Windows 2000 has support for many languages other than English (though not as many as the GNOME project has). It supports Arabic, Armenian, Baltic, Central European, Cyrillic, Georgian, Greek, Hebrew, Indic, Japanese, Korean, Simplified Chinese, Thai, Traditional Chinese, Turkic, Vietnamese and Western European languages Template:Ref. It also has support for many different locales, a list of which can be found on Microsoft's website (

System utilities

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The Microsoft Management Console (MMC) is used for administering Windows 2000 computers.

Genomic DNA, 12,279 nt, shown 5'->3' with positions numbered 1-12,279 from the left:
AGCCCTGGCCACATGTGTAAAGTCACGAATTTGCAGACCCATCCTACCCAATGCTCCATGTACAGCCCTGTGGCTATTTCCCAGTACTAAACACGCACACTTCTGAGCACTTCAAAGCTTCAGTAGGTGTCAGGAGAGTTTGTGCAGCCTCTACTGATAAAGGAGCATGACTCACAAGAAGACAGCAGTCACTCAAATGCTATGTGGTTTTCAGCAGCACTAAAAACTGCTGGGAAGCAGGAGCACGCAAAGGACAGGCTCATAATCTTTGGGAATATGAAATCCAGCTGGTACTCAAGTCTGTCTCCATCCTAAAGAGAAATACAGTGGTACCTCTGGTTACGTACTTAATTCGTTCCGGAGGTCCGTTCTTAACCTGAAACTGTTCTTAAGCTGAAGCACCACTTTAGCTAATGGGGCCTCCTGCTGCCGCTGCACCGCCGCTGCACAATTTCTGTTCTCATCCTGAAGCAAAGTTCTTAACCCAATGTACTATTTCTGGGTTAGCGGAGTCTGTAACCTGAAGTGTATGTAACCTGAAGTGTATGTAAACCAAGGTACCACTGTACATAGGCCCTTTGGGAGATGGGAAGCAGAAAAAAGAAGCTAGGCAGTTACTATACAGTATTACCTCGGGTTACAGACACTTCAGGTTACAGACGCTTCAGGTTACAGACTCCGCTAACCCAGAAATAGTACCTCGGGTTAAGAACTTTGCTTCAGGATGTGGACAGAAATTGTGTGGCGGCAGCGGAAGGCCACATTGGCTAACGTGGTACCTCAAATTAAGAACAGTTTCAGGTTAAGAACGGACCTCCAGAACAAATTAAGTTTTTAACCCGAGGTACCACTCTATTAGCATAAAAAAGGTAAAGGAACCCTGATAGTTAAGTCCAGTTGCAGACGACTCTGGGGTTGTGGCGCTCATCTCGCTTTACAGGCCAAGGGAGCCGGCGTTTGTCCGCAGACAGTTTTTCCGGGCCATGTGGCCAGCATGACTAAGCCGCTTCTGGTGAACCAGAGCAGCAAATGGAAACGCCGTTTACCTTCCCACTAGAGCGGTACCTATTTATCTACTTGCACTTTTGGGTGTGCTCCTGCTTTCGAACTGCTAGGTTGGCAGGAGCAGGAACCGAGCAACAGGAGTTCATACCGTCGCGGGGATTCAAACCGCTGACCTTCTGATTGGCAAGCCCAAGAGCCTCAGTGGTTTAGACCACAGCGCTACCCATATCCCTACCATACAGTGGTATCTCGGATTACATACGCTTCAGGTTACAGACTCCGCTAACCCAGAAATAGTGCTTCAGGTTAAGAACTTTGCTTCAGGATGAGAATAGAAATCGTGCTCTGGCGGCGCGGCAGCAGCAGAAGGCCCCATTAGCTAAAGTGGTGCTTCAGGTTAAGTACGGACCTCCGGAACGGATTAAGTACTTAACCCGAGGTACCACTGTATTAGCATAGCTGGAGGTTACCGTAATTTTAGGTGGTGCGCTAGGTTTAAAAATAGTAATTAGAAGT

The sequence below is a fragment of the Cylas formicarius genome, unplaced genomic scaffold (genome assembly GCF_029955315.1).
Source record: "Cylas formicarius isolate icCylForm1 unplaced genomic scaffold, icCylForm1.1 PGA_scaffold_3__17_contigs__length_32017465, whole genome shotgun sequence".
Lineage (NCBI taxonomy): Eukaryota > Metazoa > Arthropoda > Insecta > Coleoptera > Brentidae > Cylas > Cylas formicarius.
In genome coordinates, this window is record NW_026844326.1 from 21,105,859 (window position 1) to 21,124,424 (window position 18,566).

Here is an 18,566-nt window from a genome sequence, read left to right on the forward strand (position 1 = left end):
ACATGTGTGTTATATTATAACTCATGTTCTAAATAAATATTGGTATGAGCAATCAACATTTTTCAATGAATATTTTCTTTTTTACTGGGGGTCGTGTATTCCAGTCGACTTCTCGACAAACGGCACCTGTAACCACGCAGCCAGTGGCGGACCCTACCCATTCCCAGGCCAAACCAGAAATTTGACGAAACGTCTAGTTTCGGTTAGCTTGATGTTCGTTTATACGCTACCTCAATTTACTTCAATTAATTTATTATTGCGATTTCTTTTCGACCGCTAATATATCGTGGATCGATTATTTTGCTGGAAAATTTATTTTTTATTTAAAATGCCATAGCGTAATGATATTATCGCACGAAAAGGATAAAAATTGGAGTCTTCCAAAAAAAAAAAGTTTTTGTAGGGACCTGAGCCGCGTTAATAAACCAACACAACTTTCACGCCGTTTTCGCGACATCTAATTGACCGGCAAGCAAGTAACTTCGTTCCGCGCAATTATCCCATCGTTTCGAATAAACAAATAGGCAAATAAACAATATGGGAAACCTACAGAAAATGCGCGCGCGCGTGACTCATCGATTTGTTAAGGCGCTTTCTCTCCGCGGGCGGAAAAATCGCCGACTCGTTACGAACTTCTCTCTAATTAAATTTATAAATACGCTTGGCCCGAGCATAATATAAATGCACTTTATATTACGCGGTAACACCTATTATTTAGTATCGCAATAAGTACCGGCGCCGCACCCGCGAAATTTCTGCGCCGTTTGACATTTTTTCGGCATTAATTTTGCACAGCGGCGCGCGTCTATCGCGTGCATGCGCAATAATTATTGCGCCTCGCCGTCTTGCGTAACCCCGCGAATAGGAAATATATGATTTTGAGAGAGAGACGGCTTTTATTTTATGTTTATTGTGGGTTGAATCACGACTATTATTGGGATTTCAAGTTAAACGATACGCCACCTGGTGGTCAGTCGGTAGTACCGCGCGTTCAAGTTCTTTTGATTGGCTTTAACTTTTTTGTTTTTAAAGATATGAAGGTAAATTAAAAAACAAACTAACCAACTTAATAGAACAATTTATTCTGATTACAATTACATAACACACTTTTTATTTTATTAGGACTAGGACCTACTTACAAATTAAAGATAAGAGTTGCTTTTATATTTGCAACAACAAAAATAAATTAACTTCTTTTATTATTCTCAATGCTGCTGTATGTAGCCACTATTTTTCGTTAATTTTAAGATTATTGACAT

Windows 2000 introduced the Microsoft Management Console (MMC), which is used to create, save, and open administrative tools. Each of the tools is called a console, and most consoles allow an administrator to administer other Windows 2000 computers from one centralised computer. Each console can contain one or many specific administrative tools, called snap-ins. Snap-ins can be either standalone (performs one function), or extensions (adds functionality to an existing snap-in). In order to provide the ability to control what snap-ins can be seen in a console, the MMC allows consoles to be created in author mode or created in user mode. Author mode allows snap-ins to be added, new windows to be created, all portions of the console tree can be displayed and for consoles to be saved. User mode allows consoles to be distributed with restrictions applied. User mode consoles can have full access granted user so they can make whatever changes they desire, can have limited access so that users cannot add to the console but they can view multiple windows in a console, or they can have limited access so that users cannot add to the console and also cannot view multiple windows in a console. Template:Ref